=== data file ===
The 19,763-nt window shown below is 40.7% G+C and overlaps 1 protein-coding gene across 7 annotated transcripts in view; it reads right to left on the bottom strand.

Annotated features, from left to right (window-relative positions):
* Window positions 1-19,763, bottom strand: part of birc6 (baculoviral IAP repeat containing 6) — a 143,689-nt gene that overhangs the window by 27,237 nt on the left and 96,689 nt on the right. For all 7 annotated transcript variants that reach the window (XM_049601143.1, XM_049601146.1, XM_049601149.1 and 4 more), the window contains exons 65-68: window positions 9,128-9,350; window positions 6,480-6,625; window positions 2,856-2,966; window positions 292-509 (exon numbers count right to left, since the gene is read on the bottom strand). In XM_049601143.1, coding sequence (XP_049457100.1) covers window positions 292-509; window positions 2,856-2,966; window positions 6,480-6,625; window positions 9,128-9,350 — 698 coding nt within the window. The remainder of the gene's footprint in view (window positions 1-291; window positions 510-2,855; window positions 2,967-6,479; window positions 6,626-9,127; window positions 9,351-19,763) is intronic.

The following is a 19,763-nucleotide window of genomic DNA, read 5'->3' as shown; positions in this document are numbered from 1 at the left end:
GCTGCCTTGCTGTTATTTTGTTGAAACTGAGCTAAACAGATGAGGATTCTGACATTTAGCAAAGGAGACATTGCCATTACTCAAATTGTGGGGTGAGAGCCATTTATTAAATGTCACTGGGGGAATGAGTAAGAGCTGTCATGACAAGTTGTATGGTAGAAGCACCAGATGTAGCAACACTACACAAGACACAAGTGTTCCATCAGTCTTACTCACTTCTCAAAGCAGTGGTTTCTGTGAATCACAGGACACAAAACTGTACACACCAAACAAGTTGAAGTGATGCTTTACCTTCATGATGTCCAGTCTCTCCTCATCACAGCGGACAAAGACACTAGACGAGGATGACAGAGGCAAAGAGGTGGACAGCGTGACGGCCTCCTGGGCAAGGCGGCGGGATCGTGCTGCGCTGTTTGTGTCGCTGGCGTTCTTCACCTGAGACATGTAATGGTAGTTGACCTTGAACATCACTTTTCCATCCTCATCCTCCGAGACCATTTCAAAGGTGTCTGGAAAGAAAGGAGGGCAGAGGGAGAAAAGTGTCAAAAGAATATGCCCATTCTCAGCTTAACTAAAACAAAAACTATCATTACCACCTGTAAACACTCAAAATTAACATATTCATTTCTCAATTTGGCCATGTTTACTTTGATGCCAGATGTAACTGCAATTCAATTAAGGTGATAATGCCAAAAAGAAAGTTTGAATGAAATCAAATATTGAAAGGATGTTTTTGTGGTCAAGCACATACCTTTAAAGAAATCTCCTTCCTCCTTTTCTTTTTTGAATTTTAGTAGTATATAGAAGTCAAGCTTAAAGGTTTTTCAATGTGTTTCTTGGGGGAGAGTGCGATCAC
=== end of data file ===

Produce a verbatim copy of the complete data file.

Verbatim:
The 19,763-nt window shown below is 40.7% G+C and overlaps 1 protein-coding gene across 7 annotated transcripts in view; it reads right to left on the bottom strand.

Annotated features, from left to right (window-relative positions):
* Window positions 1-19,763, bottom strand: part of birc6 (baculoviral IAP repeat containing 6) — a 143,689-nt gene that overhangs the window by 27,237 nt on the left and 96,689 nt on the right. For all 7 annotated transcript variants that reach the window (XM_049601143.1, XM_049601146.1, XM_049601149.1 and 4 more), the window contains exons 65-68: window positions 9,128-9,350; window positions 6,480-6,625; window positions 2,856-2,966; window positions 292-509 (exon numbers count right to left, since the gene is read on the bottom strand). In XM_049601143.1, coding sequence (XP_049457100.1) covers window positions 292-509; window positions 2,856-2,966; window positions 6,480-6,625; window positions 9,128-9,350 — 698 coding nt within the window. The remainder of the gene's footprint in view (window positions 1-291; window positions 510-2,855; window positions 2,967-6,479; window positions 6,626-9,127; window positions 9,351-19,763) is intronic.

The following is a 19,763-nucleotide window of genomic DNA, read 5'->3' as shown; positions in this document are numbered from 1 at the left end:
GCTGCCTTGCTGTTATTTTGTTGAAACTGAGCTAAACAGATGAGGATTCTGACATTTAGCAAAGGAGACATTGCCATTACTCAAATTGTGGGGTGAGAGCCATTTATTAAATGTCACTGGGGGAATGAGTAAGAGCTGTCATGACAAGTTGTATGGTAGAAGCACCAGATGTAGCAACACTACACAAGACACAAGTGTTCCATCAGTCTTACTCACTTCTCAAAGCAGTGGTTTCTGTGAATCACAGGACACAAAACTGTACACACCAAACAAGTTGAAGTGATGCTTTACCTTCATGATGTCCAGTCTCTCCTCATCACAGCGGACAAAGACACTAGACGAGGATGACAGAGGCAAAGAGGTGGACAGCGTGACGGCCTCCTGGGCAAGGCGGCGGGATCGTGCTGCGCTGTTTGTGTCGCTGGCGTTCTTCACCTGAGACATGTAATGGTAGTTGACCTTGAACATCACTTTTCCATCCTCATCCTCCGAGACCATTTCAAAGGTGTCTGGAAAGAAAGGAGGGCAGAGGGAGAAAAGTGTCAAAAGAATATGCCCATTCTCAGCTTAACTAAAACAAAAACTATCATTACCACCTGTAAACACTCAAAATTAACATATTCATTTCTCAATTTGGCCATGTTTACTTTGATGCCAGATGTAACTGCAATTCAATTAAGGTGATAATGCCAAAAAGAAAGTTTGAATGAAATCAAATATTGAAAGGATGTTTTTGTGGTCAAGCACATACCTTTAAAGAAATCTCCTTCCTCCTTTTCTTTTTTGAATTTTAGTAGTATATAGAAGTCAAGCTTAAAGGTTTTTCAATGTGTTTCTTGGGGGAGAGTGCGATCAC